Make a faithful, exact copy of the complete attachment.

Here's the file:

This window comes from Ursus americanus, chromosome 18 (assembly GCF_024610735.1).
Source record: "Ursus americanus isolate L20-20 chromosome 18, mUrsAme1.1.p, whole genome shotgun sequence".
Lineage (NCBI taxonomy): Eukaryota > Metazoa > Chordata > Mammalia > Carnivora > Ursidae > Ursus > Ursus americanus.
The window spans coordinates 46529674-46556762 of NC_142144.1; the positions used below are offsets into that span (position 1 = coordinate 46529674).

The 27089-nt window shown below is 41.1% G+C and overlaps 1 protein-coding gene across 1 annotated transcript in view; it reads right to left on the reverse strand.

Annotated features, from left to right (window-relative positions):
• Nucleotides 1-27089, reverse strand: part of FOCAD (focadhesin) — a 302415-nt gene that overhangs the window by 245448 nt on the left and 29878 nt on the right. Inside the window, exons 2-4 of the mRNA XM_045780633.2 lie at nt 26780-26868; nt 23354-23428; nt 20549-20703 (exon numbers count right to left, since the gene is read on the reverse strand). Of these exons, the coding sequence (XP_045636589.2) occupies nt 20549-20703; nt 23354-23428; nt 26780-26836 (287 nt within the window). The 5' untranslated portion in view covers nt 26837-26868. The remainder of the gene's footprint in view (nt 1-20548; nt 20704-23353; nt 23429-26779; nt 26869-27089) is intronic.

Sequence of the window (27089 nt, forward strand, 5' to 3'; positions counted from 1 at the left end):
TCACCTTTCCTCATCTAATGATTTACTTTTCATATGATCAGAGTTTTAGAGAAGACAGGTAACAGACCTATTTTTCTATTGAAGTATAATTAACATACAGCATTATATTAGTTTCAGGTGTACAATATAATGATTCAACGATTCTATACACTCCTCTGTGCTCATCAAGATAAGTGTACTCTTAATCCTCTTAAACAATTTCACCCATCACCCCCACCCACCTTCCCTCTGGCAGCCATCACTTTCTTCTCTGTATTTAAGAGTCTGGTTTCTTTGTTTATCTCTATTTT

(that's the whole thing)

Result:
This window comes from Ursus americanus, chromosome 18 (assembly GCF_024610735.1).
Source record: "Ursus americanus isolate L20-20 chromosome 18, mUrsAme1.1.p, whole genome shotgun sequence".
Lineage (NCBI taxonomy): Eukaryota > Metazoa > Chordata > Mammalia > Carnivora > Ursidae > Ursus > Ursus americanus.
The window spans coordinates 46529674-46556762 of NC_142144.1; the positions used below are offsets into that span (position 1 = coordinate 46529674).

The 27089-nt window shown below is 41.1% G+C and overlaps 1 protein-coding gene across 1 annotated transcript in view; it reads right to left on the reverse strand.

Annotated features, from left to right (window-relative positions):
• Nucleotides 1-27089, reverse strand: part of FOCAD (focadhesin) — a 302415-nt gene that overhangs the window by 245448 nt on the left and 29878 nt on the right. Inside the window, exons 2-4 of the mRNA XM_045780633.2 lie at nt 26780-26868; nt 23354-23428; nt 20549-20703 (exon numbers count right to left, since the gene is read on the reverse strand). Of these exons, the coding sequence (XP_045636589.2) occupies nt 20549-20703; nt 23354-23428; nt 26780-26836 (287 nt within the window). The 5' untranslated portion in view covers nt 26837-26868. The remainder of the gene's footprint in view (nt 1-20548; nt 20704-23353; nt 23429-26779; nt 26869-27089) is intronic.

Sequence of the window (27089 nt, forward strand, 5' to 3'; positions counted from 1 at the left end):
TCACCTTTCCTCATCTAATGATTTACTTTTCATATGATCAGAGTTTTAGAGAAGACAGGTAACAGACCTATTTTTCTATTGAAGTATAATTAACATACAGCATTATATTAGTTTCAGGTGTACAATATAATGATTCAACGATTCTATACACTCCTCTGTGCTCATCAAGATAAGTGTACTCTTAATCCTCTTAAACAATTTCACCCATCACCCCCACCCACCTTCCCTCTGGCAGCCATCACTTTCTTCTCTGTATTTAAGAGTCTGGTTTCTTTGTTTATCTCTATTTT